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Cook Medical Beacon Tip Angiographic Catheters

These heart catheters are manufactured by Cook Medical and assist with inserting dye for cardiac angiograms, which are imaging procedures. The dye illuminates the heart chambers, valves and major vessels.

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Cook Medical Beacon Tip Angiographic Catheters are used during angiographic procedures, which can help diagnose and treat heart conditions. 1 2 3 Cardiac catheters, such as the Beacon Tip Cook Medical ones, allow cardiologists to inject contrast dye into blood vessels in the heart so that a specialized X-ray “movie” called a cardiac angiogram can be taken. 2 4

This type of procedure involving an angiographic catheter is called a cardiac catheterization. The examination enables doctors to monitor blood flow and movement, as well as pressures, within the heart. Depending on what the doctor finds, some conditions can also be treated during the procedure. 4

Cook Catheter and Heart Catheterization Procedure

Typically, during a cardiac catheterization procedure, you are given medication to help you relax, but you remain awake throughout the examination. 1 Initially, a sheath — a larger, thin, flexible tube — is inserted into a blood vessel in your leg, arm, neck or groin and then longer plastic tubes called catheters are inserted. A special X-ray machine shows the doctor how to weave the catheter through the blood vessel to the coronary arteries. 1 5

The cardiologist may inject contrast dye through the catheter, which begins to show up on the X-ray movie as it makes its way through the heart. The chambers, valves and major vessels are illuminated. 3 This procedure is called a coronary angiogram.

Treating Coronary Heart Disease and Other Conditions

The dye that may be inserted through a cardiac catheter makes your heart’s coronary arteries visible. If a waxy substance known as plaque has begun to accumulate in your arteries, the dye can reveal this condition, called coronary heart disease. Plaque can reduce blood flow to your heart. 3

At this time, the doctor may be able to take steps to open the coronary artery, improving blood flow. These interventional procedures may include angioplasty (the insertion of a tiny balloon that is inflated to push plaque outward in an attempt to reopen the artery) or stent placement (a small tube that can be placed in attempt to keep the artery open). 5

Other possible treatments could involve closing a hole in the wall between the heart’s upper chambers (the atria) or other congenital defects, closing off parts of the heart to prevent blood clots, treating heart arrhythmias (ablation), or performing other procedures. 8

Additional imaging procedures may also be done to help the doctor visualize the walls of the blood vessels in greater detail and produce more accurate pictures of the location and extent of blockage due to plaque. 7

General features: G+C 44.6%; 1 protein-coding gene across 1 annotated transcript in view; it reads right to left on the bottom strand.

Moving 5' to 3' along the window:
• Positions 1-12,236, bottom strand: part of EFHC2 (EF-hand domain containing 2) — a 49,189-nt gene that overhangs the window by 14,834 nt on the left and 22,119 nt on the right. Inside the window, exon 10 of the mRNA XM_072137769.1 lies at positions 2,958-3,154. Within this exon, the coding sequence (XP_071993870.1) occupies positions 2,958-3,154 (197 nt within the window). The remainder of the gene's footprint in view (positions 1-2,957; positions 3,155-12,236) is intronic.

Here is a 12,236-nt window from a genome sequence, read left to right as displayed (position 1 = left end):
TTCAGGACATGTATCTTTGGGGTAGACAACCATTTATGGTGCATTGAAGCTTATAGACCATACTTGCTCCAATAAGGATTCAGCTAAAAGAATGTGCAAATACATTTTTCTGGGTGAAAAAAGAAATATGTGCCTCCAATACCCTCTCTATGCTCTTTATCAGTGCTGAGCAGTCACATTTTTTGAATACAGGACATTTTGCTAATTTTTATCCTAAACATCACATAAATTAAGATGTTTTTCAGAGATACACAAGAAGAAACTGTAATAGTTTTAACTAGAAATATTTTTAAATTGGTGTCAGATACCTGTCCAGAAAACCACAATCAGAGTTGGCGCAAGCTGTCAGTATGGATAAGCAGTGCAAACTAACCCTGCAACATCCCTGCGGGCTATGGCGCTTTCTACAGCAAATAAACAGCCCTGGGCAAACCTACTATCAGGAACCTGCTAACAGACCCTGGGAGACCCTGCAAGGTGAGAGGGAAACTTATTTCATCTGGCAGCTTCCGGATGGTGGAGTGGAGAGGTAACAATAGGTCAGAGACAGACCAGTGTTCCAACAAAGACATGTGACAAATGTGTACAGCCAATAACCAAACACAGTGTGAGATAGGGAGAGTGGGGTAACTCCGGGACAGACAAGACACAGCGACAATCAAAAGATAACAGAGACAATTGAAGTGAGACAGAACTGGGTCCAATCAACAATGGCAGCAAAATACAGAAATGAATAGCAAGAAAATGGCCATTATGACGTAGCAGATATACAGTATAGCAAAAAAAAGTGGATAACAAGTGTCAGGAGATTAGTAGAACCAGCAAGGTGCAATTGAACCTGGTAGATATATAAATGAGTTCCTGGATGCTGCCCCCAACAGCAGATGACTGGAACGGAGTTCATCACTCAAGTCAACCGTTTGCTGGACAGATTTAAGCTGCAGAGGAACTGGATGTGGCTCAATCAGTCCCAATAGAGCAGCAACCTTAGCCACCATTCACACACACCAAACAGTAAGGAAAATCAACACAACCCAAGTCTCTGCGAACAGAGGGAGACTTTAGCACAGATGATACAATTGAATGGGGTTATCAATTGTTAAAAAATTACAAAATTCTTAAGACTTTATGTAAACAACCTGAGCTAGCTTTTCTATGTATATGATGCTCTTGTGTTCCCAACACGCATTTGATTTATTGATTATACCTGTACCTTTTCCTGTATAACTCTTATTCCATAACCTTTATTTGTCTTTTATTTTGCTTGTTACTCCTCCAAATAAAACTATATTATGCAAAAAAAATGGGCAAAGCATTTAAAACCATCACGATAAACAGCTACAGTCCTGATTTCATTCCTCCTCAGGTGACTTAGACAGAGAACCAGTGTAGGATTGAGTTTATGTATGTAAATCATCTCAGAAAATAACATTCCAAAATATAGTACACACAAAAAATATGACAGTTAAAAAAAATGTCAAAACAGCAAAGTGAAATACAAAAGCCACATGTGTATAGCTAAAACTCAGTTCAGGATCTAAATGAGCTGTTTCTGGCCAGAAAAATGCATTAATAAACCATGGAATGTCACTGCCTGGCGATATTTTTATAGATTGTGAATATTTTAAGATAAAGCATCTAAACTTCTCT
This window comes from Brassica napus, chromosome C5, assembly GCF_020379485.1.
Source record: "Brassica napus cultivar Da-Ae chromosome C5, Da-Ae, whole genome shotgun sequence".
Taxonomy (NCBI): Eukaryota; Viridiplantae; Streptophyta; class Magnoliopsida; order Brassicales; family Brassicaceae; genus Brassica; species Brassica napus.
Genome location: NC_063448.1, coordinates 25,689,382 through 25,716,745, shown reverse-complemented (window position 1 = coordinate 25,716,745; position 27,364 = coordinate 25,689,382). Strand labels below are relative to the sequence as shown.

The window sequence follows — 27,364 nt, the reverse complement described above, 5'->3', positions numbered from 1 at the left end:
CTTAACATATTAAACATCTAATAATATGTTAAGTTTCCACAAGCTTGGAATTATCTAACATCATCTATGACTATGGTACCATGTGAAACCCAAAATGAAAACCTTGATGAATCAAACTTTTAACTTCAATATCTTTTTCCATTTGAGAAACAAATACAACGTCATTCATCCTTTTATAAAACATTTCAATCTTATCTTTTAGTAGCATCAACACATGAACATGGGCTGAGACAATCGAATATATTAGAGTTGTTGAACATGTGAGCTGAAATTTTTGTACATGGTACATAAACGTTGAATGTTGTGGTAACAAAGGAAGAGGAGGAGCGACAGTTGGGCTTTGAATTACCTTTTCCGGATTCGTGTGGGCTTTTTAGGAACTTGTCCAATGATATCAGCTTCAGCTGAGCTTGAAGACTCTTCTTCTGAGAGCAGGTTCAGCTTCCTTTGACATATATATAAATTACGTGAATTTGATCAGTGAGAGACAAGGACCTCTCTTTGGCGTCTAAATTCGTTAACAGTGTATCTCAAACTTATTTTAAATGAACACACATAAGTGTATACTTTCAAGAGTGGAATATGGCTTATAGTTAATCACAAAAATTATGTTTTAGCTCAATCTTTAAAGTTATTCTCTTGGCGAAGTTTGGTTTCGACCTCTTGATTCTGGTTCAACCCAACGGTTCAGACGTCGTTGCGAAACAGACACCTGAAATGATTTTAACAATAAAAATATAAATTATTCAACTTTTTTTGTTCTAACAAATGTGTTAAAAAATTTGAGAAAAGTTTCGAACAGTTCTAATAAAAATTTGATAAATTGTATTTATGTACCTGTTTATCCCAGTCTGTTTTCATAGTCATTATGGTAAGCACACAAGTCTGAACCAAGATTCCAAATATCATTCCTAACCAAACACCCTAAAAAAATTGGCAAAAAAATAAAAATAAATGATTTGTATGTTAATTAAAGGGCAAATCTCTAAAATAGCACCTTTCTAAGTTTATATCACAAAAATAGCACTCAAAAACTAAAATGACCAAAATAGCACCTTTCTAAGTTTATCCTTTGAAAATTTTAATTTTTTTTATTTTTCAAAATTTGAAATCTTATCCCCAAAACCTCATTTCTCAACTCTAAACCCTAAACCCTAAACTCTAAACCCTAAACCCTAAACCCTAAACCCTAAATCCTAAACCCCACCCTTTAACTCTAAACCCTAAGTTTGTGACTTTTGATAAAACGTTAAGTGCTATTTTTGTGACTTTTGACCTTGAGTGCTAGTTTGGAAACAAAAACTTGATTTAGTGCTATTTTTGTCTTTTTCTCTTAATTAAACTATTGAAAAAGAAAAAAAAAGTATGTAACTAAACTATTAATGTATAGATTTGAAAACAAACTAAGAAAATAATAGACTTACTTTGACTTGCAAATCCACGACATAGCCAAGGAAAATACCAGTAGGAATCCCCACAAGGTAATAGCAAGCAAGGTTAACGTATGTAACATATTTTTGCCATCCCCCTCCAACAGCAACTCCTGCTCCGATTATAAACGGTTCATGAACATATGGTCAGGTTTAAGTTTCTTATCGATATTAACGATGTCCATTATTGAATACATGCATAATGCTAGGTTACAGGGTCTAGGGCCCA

Evaluating Heart Problems

Your doctor may choose to perform other procedures during your cardiac catheterization. These may include:

  • Taking samples of blood or heart muscle
  • Measuring oxygen levels throughout the heart
  • Checking the heart’s pumping function (ventriculogram)
  • Diagnosing congenital heart defects (those that are present from birth) 3 8

Recall of Cook Medical Beacon Tip Angiographic Catheter

On July 2, 2015, Cook Medical took voluntary measures to recall 2,239 lot-specific Beacon Tip Angiographic Catheters. The FDA has classified this recall as a Class 1 recall, which means “there is a reasonable probability that the use of or exposure…will cause serious adverse health consequences or death.” Worldwide, there are 95,167 devices affected.2 9 10

According to a Cook Medical press release, “Beacon Tip Angiographic Catheters have been found to exhibit tip splitting or separation, which has resulted in adverse events.” 9

Tip splitting can lead to device malfunction. The company also points out that “Tip separation may require medical intervention to retrieve a separated segment or may occlude blood flow to end organs.” 9

The Beacon Tip Angiographic Catheters affected by this recall were distributed between June 6, 2013 and June 25, 2015. The affected catheters include the Beacon Tip Torcon NB Advantage Catheters, Beacon Tip Royal Flush Plus High-Flow Catheters, and the Slip-Cath Beacon Tip Catheters. 2 9

  1. https://medlineplus.gov/ency/article/003419.htm
  2. http://www.fda.gov/MedicalDevices/Safety/ListofRecalls/ucm457629.htm
  3. http://www.nhlbi.nih.gov/health/health-topics/topics/cath
  4. http://www.heart.org/idc/groups/heart-public/@wcm/@hcm/documents/downloadable/ucm_317626.pdf
  5. http://www.mayoclinic.org/tests-procedures/cardiac-catheterization/basics/definition/prc-20023050
  6. https://medlineplus.gov/ency/article/007473.htm
  7. http://my.clevelandclinic.org/services/heart/diagnostics-testing/invasive-testing/cardiac-catheterization
  8. http://www.mayoclinic.org/tests-procedures/cardiac-catheterization/basics/why-its-done/prc-20023050
  9. http://www.fda.gov/Safety/Recalls/ucm457068.htm
  10. http://www.fda.gov/Safety/Recalls/ucm165546.htm